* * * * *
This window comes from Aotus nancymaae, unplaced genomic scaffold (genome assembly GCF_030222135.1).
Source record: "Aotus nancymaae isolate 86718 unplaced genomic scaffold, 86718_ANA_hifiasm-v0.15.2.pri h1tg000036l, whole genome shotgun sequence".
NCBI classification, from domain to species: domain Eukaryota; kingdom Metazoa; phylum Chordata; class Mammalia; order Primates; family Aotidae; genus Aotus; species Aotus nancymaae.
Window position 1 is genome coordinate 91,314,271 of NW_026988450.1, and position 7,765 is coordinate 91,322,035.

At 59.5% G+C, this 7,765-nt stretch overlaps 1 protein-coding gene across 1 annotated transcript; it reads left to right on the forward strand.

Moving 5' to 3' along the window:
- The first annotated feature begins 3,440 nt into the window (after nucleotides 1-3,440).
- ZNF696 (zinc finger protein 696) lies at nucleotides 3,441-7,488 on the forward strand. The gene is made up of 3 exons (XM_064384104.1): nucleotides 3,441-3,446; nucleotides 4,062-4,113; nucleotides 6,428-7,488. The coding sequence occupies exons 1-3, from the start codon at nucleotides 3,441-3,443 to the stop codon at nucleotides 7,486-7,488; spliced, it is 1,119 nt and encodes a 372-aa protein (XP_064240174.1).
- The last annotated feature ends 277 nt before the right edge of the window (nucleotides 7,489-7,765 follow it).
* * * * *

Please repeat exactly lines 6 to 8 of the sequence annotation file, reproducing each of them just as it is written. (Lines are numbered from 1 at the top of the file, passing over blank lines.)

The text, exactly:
Moving 5' to 3' along the window:
- The first annotated feature begins 3,440 nt into the window (after nucleotides 1-3,440).
- ZNF696 (zinc finger protein 696) lies at nucleotides 3,441-7,488 on the forward strand. The gene is made up of 3 exons (XM_064384104.1): nucleotides 3,441-3,446; nucleotides 4,062-4,113; nucleotides 6,428-7,488. The coding sequence occupies exons 1-3, from the start codon at nucleotides 3,441-3,443 to the stop codon at nucleotides 7,486-7,488; spliced, it is 1,119 nt and encodes a 372-aa protein (XP_064240174.1).